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Every Knox County Sheriff’s Office patrol deputy will soon be carrying an item that can save his or her life just as easily it can help an injured citizen.

It is a combat tournique, that can be easily self-applied by an injured deputy, or applied by a deputy to a fellow officer or other party, to stem the bleeding from a traumatic injury to an arm or leg.

Sheriff Jimmy “J.J.” Jones announced on Monday that the tourniquets have been acquired through a $4,400 grant from the Spirit of Blue Foundation, a nonprofit charity dedicated to improving the safety of law enforcement officers.

Additionally, the police equipment company Blue Force Gear has donated special traps designed for attaching the tourniquets to duty gear. ​

KCSO credits such a tourniquet with saving the life of Sgt. Mike Ledbetter, who was struck in the leg by a ricochet from friendly fire on June 20, 2013, during a situation involving an armed and barricaded suspect.

At the time, the tourniquet was standard issue only for KCSO’s swat team, of which Ledbetter was a member.

The Knox County Sheriff's department received a $4,404 grant from The Spirit of Blue Foundation to purchase 100 Combat Applications Tourniquets and 125 Tourniquet Now Straps for use by officers in the event of a traumatic extremity injury. The grant was made possible by a gift from Blue Force Gear. (J. MILES CARY/NEWS SENTINEL)

The Knox County Sheriff's department received a $4,404 grant from The Spirit of Blue Foundation to purchase 100 Combat Applications Tourniquets and 125 Tourniquet Now Straps for use by officers in the event of a traumatic extremity injury. The grant was made possible by a gift from Blue Force Gear. (J. MILES CARY/NEWS SENTINEL)

In a prepared statement released at Monday’s news conference, Ledbetter said: “I know the reason I am alive today is because one of the SWAT team members had a combat tourniquet, and two others members knew how to use it. The tourniquet saved me, and could save other officers as well.”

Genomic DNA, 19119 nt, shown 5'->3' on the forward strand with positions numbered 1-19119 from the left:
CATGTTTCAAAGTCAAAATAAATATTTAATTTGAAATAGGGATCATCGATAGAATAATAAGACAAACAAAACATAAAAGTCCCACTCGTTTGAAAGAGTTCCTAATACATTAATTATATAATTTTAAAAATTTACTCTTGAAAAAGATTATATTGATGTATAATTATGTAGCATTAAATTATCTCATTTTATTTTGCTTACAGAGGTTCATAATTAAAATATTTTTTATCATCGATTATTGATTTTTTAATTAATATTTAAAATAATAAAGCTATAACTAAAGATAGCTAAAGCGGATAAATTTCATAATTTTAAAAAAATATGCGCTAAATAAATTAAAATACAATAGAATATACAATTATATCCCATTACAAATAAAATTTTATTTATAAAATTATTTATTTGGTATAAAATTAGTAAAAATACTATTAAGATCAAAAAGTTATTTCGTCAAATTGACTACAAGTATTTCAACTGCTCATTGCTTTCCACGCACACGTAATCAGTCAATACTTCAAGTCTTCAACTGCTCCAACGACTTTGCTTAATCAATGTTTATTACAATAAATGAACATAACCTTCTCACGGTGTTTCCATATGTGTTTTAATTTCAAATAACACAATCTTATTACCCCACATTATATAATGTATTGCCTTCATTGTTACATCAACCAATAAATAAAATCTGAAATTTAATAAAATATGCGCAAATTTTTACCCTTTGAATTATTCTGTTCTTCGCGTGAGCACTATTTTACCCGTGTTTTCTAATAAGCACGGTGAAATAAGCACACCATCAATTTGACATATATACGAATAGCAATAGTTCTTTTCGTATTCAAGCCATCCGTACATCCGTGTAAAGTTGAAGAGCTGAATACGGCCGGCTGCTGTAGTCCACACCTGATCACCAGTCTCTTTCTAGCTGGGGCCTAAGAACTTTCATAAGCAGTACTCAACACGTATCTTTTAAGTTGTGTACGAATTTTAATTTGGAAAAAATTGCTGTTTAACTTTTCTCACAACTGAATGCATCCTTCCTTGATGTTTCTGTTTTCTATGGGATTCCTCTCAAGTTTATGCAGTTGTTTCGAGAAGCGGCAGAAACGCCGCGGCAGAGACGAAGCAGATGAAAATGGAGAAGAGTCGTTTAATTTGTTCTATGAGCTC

Without the tourniquet, “He could easily have bled out,” Deputy Chief Clyde Cowen said.

The benefits of having such a tourniquet handy “became obvious to everyone,” Cowen said.

The “Combat Application Tourniquet” is manufactured by North American Rescue and has proved effective by the U.S. Army’s Institute of Surgical Research.

The Spirit of Blue Foundation, based in Chicago, works to raise money and find other sources of revenue and contributions to pay for safety equipment for law enforcement agencies. It often partners with other nonprofits, retailers and manufacturers to achieve that goal.

“We try to match agencies up with their specific needs,” said Spirit of Blue board member Andrew Heltsley, who was in Knoxville for the grant announcement.

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The Uniformed Services University (USU) is partnering with the Armed Services to develop and implement the Enlisted to Medical Degree Preparatory Program (EMDP2). The EMDP2 is 24-month program that will enable highly-qualified enlisted service members to complete the preparatory coursework for application to medical school while maintaining an active duty status. EMDP2 candidates will include service members who demonstrate integrity, are passionate about service in harm's way, and are dedicated to becoming future clinicians, leaders and scholars of the nation's medical force. Candidates will reflect the diversity of our Armed Forces.

Criteria/Admission Requirements: Candidates must possess a baccalaureate degree from an accredited academic institution with a minimum of a 3.2 grade point average (GPA) and meet Service requirements for commissioning.

Criteria/Admission Requirements